by R.B. Frank
When I planned my first book launch, ignorance is bliss worked just fine for me. Most people research a topic and make decisions with their accumulated information. Makes sense, right? Yeah, too much of anything is not a good thing (even wine). I got sucked into the vortex of blogs, twitter postings and online articles. Then I realized if I spent lots of time down the rabbit hole of internet links, my thoughts would never coalesce into a real plan for a book launch. I would forever research, vacillate and procrastinate with an ever-changing definition of a book launch and never jump in.
I made the decision that my publishing date for my first book would be no later than April 30th. A PR friend of mine (all parties and promotion) said, “Well, you just have to throw a book launch party.”
Party? Was a book launch a party? Omg. Omg. Omg.
For the most part, writers like being wallpaper, invisible but there. A party meant being the center of attention. What if no one comes? I panicked with just the thought of it – a long lost recollection of the Brady Bunch episode when Peter threw himself a party and no one showed up.
And I’ve been to book signings before. They weren’t parties. The author sat behind a table in a store; or large crowds gathered to hear stunning wisdom couched in everyday language, and then the author sat behind the table; or wine and cheese lured in strangers, and then the author sat behind the table. That’s all I knew.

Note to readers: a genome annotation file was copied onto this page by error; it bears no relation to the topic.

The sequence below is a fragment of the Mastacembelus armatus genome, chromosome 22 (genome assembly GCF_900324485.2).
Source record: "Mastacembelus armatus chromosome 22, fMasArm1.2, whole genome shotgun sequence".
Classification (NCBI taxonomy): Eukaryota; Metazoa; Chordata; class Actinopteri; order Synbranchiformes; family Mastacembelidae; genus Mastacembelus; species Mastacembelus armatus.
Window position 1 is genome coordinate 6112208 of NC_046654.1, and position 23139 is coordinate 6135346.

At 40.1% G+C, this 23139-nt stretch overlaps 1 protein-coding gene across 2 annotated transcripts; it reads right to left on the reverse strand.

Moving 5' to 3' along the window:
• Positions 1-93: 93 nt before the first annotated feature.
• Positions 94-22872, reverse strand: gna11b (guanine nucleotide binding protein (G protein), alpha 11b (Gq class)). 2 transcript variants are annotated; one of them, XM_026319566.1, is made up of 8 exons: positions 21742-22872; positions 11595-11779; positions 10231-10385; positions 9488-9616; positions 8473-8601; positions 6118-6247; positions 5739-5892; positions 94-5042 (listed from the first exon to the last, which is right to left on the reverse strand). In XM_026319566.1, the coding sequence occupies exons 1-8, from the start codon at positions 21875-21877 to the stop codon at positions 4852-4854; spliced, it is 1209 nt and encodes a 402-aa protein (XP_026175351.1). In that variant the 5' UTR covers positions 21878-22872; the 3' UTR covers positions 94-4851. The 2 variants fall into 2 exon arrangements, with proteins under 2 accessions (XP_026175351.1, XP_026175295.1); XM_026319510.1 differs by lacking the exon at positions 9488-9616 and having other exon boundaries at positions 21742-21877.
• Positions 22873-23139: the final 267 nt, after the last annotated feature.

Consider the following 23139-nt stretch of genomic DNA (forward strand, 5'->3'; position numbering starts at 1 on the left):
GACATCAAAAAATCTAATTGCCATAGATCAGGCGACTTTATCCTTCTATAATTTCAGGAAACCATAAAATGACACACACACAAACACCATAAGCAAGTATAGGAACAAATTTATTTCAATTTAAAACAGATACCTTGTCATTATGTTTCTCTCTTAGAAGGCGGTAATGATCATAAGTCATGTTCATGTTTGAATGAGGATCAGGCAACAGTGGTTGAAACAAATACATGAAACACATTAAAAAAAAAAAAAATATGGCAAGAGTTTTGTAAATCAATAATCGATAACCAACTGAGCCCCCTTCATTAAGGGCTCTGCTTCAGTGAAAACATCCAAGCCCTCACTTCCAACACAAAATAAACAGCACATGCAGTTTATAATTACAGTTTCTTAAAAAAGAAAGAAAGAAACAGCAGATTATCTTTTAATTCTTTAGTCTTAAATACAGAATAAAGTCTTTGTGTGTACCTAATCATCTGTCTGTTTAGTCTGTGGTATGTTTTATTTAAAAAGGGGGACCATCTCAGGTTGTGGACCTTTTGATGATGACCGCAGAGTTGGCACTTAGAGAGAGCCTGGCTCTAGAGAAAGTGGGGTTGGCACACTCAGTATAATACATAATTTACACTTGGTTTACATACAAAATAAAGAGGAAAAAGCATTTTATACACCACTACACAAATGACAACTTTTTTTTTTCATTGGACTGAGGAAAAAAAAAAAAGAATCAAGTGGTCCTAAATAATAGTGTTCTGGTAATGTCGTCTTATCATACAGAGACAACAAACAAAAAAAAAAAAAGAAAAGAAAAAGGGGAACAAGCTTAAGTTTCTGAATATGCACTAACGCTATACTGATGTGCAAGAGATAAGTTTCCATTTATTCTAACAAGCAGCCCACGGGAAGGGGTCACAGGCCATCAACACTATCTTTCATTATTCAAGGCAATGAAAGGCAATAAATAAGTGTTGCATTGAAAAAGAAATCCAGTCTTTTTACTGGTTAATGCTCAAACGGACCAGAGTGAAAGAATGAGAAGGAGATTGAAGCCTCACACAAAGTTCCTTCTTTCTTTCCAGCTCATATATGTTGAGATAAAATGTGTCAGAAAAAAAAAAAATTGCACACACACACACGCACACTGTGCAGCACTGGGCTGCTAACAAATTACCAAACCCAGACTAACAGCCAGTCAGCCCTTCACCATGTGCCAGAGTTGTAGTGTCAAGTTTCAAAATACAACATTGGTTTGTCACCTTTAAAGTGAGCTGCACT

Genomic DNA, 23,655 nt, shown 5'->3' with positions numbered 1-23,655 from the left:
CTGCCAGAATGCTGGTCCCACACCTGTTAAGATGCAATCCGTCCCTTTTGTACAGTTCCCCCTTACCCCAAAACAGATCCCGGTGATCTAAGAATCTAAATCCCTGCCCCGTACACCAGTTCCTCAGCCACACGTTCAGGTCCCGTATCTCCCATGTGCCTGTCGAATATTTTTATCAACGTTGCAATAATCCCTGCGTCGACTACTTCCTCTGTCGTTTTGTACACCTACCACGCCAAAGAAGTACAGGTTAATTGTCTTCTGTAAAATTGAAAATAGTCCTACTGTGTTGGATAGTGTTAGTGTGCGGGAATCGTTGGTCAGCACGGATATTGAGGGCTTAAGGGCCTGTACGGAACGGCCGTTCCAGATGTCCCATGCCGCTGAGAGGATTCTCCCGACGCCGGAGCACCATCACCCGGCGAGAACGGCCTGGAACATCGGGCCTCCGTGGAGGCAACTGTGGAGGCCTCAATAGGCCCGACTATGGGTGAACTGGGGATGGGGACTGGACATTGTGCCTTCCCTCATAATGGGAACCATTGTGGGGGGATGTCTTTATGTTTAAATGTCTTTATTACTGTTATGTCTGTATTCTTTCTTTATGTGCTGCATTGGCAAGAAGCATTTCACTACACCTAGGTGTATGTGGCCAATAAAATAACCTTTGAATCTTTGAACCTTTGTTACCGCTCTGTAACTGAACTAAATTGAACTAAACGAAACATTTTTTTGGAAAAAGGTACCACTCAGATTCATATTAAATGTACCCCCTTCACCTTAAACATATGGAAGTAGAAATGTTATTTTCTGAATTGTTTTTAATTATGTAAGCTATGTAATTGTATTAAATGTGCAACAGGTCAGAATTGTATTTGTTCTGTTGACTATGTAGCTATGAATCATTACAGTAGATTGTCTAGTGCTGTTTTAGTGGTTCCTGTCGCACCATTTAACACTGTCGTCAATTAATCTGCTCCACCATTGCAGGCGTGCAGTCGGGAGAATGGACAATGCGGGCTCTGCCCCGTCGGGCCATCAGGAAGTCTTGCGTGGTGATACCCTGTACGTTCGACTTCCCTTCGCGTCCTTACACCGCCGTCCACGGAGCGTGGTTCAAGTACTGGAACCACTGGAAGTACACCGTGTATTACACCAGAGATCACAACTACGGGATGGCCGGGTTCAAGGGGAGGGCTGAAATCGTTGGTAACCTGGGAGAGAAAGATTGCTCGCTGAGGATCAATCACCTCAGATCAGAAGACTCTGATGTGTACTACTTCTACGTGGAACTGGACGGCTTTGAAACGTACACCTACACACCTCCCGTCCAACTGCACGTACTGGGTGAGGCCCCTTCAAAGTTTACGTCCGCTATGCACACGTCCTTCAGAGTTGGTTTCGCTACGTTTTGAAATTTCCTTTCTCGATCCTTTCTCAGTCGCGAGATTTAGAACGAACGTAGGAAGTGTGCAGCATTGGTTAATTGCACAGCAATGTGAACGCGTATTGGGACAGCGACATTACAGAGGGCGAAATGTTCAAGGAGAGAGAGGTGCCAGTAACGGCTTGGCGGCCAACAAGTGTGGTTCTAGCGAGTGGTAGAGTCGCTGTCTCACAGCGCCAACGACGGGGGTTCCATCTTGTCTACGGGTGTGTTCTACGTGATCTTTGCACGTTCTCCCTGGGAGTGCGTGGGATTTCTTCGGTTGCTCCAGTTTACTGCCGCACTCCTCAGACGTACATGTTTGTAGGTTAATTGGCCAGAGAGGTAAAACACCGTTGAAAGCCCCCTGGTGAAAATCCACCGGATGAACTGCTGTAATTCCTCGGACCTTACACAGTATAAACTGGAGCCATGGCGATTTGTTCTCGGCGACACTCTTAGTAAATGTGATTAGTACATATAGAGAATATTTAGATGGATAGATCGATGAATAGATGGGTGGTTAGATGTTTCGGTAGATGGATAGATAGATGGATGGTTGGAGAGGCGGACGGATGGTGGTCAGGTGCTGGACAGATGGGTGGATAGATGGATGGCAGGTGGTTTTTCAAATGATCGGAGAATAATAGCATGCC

But I publish a first book only once and I would regret not celebrating. I knew this much: I would have the launch at my local library (a fav place of mine) and my friend happened to be the PR director there. She was thrilled. Any reason for a PR person to have a party is a good one. I didn’t know what I could or shouldn’t do for a book launch. I just knew I couldn’t bring wine (boo). I had the room, folding chairs and empty tables available. And my friend said to read a story from my flash fiction collection to show my awesomeness. (That wasn’t gonna happen.)
So how could I give my visitors a sample of my writing without feeling as if someone ripped off my epidermis and exposed my innards?
I abandoned the lure of “the next link has a better idea” and I jumped without my parachute and discovered the beauty of planning with abandon, without direction. Without the internet.
Here’s what I came up with: My book is divided into three sections of short stories. I took the first paragraphs of two stories from each section (so, very good, six all together). In MS Publisher, I created JPEGs that looked like those Read More teasers from online articles. I sent them out to be printed 11 x 14, spray mounted them onto poster board and stuck a stand on the back. The day of the event, I had a table for each section of the book and two excerpts on each table, along with a smattering of bookmarks, piles of my masterpiece and exquisite flowers. The set-up kept people moving, ensuring they’d find something they liked, and I could mingle with the safety of being wallpaper and still be the ubiquitous writer.
I sold over 25 books that day. My PR friend who helped organize the event had never heard of a launch like this. Well, that was because I wasn’t sure of the rules. And not knowing the rules frees you up to be creative – in problem solving, in writing, in life.
And sometimes, when you don’t know the rules, you jump without a parachute. So, what are you waiting for? Go ahead. Jump!
R.B. Frank has competed one YA novel, has a YA work-in-progress, and a published flash fiction/short story collection – Bite Size Reads. She has a husband, two kids, and a dog, and when she’s not loving on them, she’s worrying about them. You can learn more about R.B. on her website and her Author Central page.